Stokes said the hospitals are discussing ways they can coordinate their marketing efforts, lab services, managed-care products, hospital management services, physician groups, information systems and educational programs.
Stokes said the not-for-profit hospitals are considering forming a limited liability company that will manage and streamline the coordinated services. The hospitals may also form joint ventures in which they buy equity in each other's managed-care products, he said.
"As we're looking at the changes caused by managed care, we're seeing that providers are going to have a position in the market to the extent that they are economically united and have discrete products that they can offer," he said. "We have a group that's very attractive to consumers looking at health insurance programs and one that will have bargaining power with third-party payers. We're on the cutting edge of medical research and have a strong geographic scope."
At least for the moment, the talks have left the Triangle's three other acute-care hospitals on the sidelines. Wake Medical Center in Raleigh has not officially joined the game. The 644-bed hospital went private April 1 after more than 30 years as a county hospital. The Wake County commissioners decided to turn the hospital over to a private operator after spurning interest from Columbia and turning down a $50 million lease offer from Tenet.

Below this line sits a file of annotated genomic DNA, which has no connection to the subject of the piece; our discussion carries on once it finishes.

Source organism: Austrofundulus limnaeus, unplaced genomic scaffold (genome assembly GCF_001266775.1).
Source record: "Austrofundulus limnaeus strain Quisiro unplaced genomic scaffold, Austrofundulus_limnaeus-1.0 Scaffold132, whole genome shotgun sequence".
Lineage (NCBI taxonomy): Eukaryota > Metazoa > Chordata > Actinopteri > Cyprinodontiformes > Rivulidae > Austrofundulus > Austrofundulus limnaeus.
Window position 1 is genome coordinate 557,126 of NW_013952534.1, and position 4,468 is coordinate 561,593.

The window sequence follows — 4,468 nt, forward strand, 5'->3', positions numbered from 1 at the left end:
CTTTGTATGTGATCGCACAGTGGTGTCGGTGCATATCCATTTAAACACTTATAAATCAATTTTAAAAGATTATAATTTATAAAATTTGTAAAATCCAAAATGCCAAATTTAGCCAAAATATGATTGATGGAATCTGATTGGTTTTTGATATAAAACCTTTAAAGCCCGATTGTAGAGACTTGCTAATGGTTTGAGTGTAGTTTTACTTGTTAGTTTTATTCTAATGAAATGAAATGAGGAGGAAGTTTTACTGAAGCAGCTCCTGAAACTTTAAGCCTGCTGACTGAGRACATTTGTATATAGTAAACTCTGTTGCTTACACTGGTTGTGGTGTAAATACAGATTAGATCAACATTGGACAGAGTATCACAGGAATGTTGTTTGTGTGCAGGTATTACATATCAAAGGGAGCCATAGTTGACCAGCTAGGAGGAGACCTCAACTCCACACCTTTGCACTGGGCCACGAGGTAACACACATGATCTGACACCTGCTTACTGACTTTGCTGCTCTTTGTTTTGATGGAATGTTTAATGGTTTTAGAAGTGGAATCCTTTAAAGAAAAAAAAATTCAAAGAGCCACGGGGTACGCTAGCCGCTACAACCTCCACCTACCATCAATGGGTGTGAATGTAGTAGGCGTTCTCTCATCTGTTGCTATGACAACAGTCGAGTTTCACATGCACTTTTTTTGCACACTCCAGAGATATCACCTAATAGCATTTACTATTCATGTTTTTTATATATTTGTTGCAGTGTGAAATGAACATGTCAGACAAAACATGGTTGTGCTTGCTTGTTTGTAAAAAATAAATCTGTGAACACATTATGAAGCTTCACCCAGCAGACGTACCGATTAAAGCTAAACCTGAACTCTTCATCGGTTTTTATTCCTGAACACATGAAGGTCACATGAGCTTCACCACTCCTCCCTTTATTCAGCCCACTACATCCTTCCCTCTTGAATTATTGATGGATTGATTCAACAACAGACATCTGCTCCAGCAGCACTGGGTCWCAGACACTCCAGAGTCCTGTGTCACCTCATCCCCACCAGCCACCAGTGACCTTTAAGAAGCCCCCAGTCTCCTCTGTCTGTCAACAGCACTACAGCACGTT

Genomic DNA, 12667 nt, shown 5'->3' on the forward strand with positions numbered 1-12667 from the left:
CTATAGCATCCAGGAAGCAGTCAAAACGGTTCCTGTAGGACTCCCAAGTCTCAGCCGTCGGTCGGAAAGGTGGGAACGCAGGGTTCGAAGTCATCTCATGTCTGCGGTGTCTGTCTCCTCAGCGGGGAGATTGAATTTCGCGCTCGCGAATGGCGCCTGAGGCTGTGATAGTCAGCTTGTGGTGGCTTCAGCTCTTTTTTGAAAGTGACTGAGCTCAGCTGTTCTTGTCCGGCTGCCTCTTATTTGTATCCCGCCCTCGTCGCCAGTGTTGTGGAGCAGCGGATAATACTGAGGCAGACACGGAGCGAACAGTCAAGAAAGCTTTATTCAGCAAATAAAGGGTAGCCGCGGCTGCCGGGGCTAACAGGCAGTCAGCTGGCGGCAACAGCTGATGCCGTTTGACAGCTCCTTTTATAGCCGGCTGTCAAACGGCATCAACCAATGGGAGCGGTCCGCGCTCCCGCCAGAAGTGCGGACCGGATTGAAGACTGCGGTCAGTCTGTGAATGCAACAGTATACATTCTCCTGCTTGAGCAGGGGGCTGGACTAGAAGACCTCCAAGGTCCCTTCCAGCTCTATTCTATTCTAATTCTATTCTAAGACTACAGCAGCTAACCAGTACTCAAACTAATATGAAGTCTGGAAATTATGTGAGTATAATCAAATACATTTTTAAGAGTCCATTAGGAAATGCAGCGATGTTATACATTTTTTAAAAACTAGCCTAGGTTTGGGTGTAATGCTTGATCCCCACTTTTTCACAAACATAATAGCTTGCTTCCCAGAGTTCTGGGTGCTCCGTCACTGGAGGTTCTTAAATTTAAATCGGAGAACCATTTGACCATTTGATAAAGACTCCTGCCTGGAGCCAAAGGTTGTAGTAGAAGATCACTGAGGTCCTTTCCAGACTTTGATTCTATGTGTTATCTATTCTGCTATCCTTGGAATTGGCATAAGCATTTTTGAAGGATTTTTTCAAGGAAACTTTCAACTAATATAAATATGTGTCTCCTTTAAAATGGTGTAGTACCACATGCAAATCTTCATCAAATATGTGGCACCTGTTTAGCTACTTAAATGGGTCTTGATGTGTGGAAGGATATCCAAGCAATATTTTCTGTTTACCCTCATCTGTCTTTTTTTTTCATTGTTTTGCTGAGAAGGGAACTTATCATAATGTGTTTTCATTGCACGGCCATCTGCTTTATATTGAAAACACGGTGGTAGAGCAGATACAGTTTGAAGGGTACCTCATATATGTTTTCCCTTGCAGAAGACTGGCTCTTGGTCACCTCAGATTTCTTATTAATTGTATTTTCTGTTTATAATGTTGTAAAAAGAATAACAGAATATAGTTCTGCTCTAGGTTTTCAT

Michelle Mastri, a spokeswoman for Wake Medical, said the hospital has formed a jointly operated HMO with UNC Hospitals. Beyond that agreement, she said, Wake Medical is considering other relationships with hospitals in the area but has not agreed to join a larger alliance.
Also warming the bench are Durham's 388-bed Veterans Affairs Medical Center and 161-bed Columbia Raleigh (N.C.) Community Hospital, the Triangle's only for-profit acute-care hospital.
As the partnership agreements between such closely located providers become more formal and involve more dollars changing hands, state and federal antitrust regulators will likely step in to officiate.